Boosting volume after the fact

If you have an LUFS meter at the end of your master bus FX, then when you bounce and measure, it should be the same, unless you've messed with or automated (or "bumped" - stuff happens...) your main/stereo-out fader. I think I paid for the full version of Youlean just to have a standalone I can drop audio or video files into and confirm the final result is where I want it, i.e., before uploading to SoundCloud, YouTube, or sending to someone.
To answer the original question, normalizing finds the biggest peak and brings that to a certain level. If there is one peak in the entire song that is way louder than the rest, it will stop the volume of the sound from getting any louder.

If there was an app that did get it louder, it had to knock down that peak to bring up the rest of the track. Most likely using a limiter.
Above, I mentioned that you need to look at what the program/plug-in is doing. Here's an example. I took one of my tracks that measures -18.5LUFS with a max peak of 0.05dBFS which is just past half way. I plugged the file into Audacity, and use the Loudness Normalization function, set the value at -14LUFS. Here are the results.
Audacity Loudness Norm.jpg
Clearly you can see that the program didn't use any compression or limiting in the process, just calculated how much it needed to increase the volume and cranked up the gain until it got a -14.0LUFS. Consequently, there are lots of peaks that are completely flat topped.

A better sounding process was to put a compressor on with a compression of a 2.4 on peaks above -10dB, and use make up gain. This gave me a LUFS of -14.2, sounds as loud as the Loudness Norm function but there are spots where it's not quite as spitty sounding, especially on snare hits. This is the same section, you can see that there are no flat topped peaks. It does have a bit more compressed sound vs the original, but it is sounds a bunch louder.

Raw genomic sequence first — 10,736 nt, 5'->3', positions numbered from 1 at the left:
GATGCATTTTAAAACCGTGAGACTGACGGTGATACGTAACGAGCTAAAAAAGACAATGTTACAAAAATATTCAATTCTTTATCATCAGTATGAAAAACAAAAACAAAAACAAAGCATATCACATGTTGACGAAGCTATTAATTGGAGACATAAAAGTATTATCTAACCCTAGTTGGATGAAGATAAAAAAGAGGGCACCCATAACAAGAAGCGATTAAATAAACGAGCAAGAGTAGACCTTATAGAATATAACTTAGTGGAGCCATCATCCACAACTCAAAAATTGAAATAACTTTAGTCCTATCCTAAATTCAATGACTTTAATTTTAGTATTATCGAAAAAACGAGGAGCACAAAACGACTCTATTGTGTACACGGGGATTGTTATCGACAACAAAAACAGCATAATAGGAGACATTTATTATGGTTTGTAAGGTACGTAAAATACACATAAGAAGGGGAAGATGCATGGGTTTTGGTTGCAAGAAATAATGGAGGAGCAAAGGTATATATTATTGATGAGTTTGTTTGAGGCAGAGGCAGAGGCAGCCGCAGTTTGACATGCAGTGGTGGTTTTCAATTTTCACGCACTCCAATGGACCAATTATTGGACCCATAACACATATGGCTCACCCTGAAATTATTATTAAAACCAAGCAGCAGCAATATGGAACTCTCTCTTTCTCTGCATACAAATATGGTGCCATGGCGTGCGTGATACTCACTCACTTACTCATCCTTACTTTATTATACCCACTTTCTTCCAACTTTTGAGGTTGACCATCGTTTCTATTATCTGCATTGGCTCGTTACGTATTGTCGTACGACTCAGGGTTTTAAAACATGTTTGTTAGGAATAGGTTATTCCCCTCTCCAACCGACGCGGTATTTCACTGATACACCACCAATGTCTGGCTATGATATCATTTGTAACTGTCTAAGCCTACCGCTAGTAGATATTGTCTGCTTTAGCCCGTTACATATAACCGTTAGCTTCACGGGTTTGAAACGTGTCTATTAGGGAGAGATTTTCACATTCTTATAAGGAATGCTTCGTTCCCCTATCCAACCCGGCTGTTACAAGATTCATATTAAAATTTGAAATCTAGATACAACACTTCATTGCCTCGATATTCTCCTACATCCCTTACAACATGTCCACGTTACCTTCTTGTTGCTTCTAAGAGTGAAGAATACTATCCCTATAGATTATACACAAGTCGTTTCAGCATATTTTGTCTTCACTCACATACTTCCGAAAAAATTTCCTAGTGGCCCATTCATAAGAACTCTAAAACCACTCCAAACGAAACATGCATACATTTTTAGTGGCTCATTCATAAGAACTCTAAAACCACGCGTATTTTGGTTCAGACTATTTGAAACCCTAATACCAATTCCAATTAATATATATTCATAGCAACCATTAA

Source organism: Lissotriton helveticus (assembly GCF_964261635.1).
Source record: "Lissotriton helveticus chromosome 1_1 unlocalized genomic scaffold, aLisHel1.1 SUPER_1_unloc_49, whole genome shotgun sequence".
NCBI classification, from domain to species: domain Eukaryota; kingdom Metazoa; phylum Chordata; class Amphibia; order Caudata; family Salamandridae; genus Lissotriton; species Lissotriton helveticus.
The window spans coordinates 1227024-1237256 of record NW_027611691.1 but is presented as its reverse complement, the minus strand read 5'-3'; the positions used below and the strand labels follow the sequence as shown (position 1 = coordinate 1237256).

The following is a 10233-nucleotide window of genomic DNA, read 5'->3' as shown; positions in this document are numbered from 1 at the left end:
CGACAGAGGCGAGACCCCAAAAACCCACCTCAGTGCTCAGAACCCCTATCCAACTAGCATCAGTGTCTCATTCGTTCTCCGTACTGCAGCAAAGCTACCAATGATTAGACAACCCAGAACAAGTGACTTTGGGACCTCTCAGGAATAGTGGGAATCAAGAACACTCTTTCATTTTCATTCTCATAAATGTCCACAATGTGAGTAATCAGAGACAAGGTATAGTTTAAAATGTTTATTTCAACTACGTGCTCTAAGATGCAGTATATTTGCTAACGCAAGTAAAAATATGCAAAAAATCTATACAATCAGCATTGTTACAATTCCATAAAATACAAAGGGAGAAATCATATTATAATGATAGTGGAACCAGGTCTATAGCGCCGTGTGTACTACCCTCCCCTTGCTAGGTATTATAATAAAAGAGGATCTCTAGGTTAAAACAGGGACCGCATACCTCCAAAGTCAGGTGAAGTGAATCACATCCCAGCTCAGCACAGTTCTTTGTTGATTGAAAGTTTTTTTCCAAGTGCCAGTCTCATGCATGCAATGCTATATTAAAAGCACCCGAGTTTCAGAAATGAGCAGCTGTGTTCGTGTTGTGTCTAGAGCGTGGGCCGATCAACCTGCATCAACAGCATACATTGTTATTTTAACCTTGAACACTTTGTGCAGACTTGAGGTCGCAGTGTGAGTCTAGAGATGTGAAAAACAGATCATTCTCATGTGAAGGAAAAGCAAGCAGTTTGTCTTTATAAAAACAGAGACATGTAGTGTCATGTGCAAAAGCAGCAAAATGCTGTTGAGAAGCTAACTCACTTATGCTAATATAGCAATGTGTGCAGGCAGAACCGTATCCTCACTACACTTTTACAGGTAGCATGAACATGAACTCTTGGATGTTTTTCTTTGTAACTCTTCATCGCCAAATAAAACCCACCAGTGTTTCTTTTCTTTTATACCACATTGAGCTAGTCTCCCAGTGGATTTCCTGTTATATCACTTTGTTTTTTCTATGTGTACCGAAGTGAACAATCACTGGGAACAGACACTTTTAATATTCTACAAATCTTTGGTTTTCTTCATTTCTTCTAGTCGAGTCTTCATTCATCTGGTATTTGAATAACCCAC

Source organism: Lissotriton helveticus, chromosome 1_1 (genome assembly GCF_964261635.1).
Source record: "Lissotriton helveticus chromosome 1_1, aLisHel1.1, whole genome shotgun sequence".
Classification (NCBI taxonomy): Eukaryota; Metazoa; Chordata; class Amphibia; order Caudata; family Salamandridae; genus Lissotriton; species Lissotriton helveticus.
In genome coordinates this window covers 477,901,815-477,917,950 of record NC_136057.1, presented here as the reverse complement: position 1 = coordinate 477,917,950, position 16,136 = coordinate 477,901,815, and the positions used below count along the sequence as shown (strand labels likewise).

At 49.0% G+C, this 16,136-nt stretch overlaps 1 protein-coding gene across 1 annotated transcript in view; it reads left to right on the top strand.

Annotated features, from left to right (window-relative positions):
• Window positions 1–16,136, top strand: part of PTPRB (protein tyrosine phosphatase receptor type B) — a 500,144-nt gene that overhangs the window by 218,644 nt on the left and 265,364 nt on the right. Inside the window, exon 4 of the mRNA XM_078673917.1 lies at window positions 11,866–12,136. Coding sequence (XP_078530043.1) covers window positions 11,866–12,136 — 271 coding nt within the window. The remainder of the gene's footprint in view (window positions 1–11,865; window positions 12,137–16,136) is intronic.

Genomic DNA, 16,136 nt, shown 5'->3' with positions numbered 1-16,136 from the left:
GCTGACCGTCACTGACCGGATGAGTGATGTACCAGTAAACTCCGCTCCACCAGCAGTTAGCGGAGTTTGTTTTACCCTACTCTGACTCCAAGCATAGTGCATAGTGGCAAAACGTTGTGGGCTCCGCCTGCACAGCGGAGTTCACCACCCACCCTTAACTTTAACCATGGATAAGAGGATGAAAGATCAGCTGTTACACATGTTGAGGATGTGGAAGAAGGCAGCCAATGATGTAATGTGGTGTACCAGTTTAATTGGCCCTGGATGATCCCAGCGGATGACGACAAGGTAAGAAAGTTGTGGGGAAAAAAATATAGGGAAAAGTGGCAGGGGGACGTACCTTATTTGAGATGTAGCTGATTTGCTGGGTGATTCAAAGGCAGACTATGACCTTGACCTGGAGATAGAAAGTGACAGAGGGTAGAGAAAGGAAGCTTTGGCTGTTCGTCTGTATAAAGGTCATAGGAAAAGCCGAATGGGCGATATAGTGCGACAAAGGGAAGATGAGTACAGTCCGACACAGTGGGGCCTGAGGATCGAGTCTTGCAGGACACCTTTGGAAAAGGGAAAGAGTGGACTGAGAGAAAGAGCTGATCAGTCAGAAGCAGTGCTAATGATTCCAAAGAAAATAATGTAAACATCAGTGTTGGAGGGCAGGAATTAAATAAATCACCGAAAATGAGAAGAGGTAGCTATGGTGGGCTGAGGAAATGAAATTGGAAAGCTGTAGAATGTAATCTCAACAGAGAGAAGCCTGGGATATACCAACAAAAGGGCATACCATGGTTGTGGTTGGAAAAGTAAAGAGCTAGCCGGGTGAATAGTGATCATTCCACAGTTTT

So it's important to know what the process is doing to the file.
I should have thought to do this earlier... Here's the original MP3 rendered at a lower than usual volume level. Then the same MP3 processed through a 3rd party app to boost volume - volume increased by 3dB.

The boosted MP3 shows clipping in the first half measure.


Then it smooths out for the rest of the song.

Right Spantini, it looks like the very first peak is maxed out which will set the normalization level.

You can see the flat topped peaks pretty easily. As to whether you can hear them is another matter. It it's two peaks out of a 3 minute track, I doubt that anyone would even notice!
The best way that I've found to automatically normalise tracks to the same level is to use the SWS Loudness tools. The SWS extensions are a vital addition to Reaper and I couldn't work without them these days. The Loudness tools allows you to analyse tracks (I would suggest using it on finished mixes because it doesn't make much sense using it on individual tracks) and then normalise all the songs so that they all play at roughly the same level according to the LUFS reading. If you are being really fussy you may want to manually adjust the level by one or two dB after running the normalise but normalise quickly gets you into the right ball park.

I tend to use a low value for LUFS and then make up the gain with ReaLimit to get the desired level.